Which are stronger: beer goggles or weed goggles? Scientists now have some answers
In a recent study published in the Archives of Sexual Behavior, researchers compared the effects that alcohol and marijuana have on sexual encounters, as self-reported by study participants. Some of the “findings” are head-smackingly obvious, gussied up in fancy words.
For example, can you believe that “alcohol was commonly associated with social outgoingness,” or that its “use facilitated connections with potential sexual partners”?
Some of the results, though, are interesting—like the finding that drunk sex is more likely than high sex to be associated with post-coital regret.
The researchers, affiliated with NYU’s Center for Drug Use and HIV Research (CDUHR), say that both male and female participants often reported positive sexual effects of the two substances. However, in addition to post-sex regret, there were other negative effects reported too. Marijuana use was linked to vaginal dryness among women, while alcohol use was linked to impotence in men.
Part of the reason alcohol may lead to more regrets than marijuana, researchers speculated, is that subjects—both male and female—were more likely to experience “beer goggles” than “weed goggles.” They felt that their standards for choosing a sexual partner were lowered under the influence of alcohol. In contrast, participants who had smoked marijuana tended to report increased feelings of anxiety or wariness in unfamiliar situations.
“It wasn’t surprising that alcohol use reportedly led to less post-sex satisfaction than marijuana,” said Joseph J. Palamar, PhD, MPH, the lead author. “Sexual encounters on marijuana tended to be with someone the individual knew. Sex on alcohol was often with a stranger.”
That seems to be assuming that sex with someone you know is more satisfying than sex with a stranger, which not everyone may agree with. And even though alcohol was more likely than weed to be associated with social outgoingness, marijuana’s continuing illicit status in many places actually facilitated sex in some cases.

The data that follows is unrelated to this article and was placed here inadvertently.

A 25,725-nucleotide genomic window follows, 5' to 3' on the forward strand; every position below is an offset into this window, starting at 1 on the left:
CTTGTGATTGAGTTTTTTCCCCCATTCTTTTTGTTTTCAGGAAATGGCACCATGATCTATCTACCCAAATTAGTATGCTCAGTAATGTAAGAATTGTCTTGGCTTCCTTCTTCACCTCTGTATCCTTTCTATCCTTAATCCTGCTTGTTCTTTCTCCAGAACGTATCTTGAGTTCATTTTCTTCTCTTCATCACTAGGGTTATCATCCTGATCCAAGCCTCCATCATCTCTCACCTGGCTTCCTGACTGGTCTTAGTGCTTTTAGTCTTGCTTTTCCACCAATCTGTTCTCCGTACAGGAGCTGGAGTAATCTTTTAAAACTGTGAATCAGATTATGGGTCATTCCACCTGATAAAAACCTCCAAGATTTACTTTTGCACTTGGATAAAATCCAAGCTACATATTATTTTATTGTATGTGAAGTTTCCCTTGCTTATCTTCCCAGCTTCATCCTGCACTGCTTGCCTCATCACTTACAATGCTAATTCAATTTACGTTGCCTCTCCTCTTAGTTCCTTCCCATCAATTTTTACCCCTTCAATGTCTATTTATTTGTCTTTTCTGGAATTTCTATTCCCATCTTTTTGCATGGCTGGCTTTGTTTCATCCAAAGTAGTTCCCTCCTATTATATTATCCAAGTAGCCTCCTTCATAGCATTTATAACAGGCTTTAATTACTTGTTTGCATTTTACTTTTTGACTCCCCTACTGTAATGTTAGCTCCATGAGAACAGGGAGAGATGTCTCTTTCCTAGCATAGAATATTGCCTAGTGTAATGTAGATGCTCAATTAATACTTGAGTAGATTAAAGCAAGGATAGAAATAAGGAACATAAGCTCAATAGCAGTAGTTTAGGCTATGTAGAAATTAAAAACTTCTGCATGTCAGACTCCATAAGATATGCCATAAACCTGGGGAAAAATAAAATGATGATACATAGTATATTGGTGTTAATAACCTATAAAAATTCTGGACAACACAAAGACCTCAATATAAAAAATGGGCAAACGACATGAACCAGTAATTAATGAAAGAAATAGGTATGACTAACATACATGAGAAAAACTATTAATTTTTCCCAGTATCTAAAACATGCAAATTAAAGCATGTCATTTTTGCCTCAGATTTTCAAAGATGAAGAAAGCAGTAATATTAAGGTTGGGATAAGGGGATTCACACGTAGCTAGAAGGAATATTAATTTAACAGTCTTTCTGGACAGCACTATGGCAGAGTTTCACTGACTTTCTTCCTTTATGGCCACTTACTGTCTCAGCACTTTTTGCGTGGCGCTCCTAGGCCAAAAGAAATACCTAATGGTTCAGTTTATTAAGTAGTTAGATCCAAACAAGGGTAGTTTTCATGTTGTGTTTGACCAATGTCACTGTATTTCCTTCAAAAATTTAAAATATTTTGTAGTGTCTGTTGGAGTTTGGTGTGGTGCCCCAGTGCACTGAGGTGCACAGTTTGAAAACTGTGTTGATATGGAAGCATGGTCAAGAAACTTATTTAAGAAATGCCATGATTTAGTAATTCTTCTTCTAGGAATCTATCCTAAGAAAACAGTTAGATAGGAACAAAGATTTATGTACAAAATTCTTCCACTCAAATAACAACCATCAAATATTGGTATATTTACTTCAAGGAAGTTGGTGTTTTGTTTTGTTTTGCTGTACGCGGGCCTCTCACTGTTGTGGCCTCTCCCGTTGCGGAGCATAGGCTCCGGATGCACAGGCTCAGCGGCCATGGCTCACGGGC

“Since smoking marijuana recreationally is illegal in most states and smoking it tends to produce a strong odor,” noted Dr. Palamar, “it usually has to be used in a private setting. Some individuals utilize such private or intimate situations to facilitate sexual encounters.”
It’s important to note the extremely small sample size of this qualitative study—24 adults (12 male and 12 female, all heterosexual and HIV-negative) who reported recent use of marijuana before sex.
But it opens up interesting questions—for example in relation to another new study (splashed across news headlines this week) indicating that young people have less sex than previous generations did at their age. Could there be a link between decreased stigma around marijuana and a decrease in young people’s sexual activity?
Regardless, as marijuana becomes legal, it will be important to examine the way it affects sexual activity and risk.
“Research is needed continue to study sexual effects of recreational drugs to inform prevention to ensure that users and potential users of these drugs are aware of sexual effects associated with use,” said Dr. Palamar. “Our results can inform prevention and harm reduction education especially with regard to marijuana, since people who smoke marijuana generally don’t receive any harm reduction information at all. They’re pretty much just told not to use it.”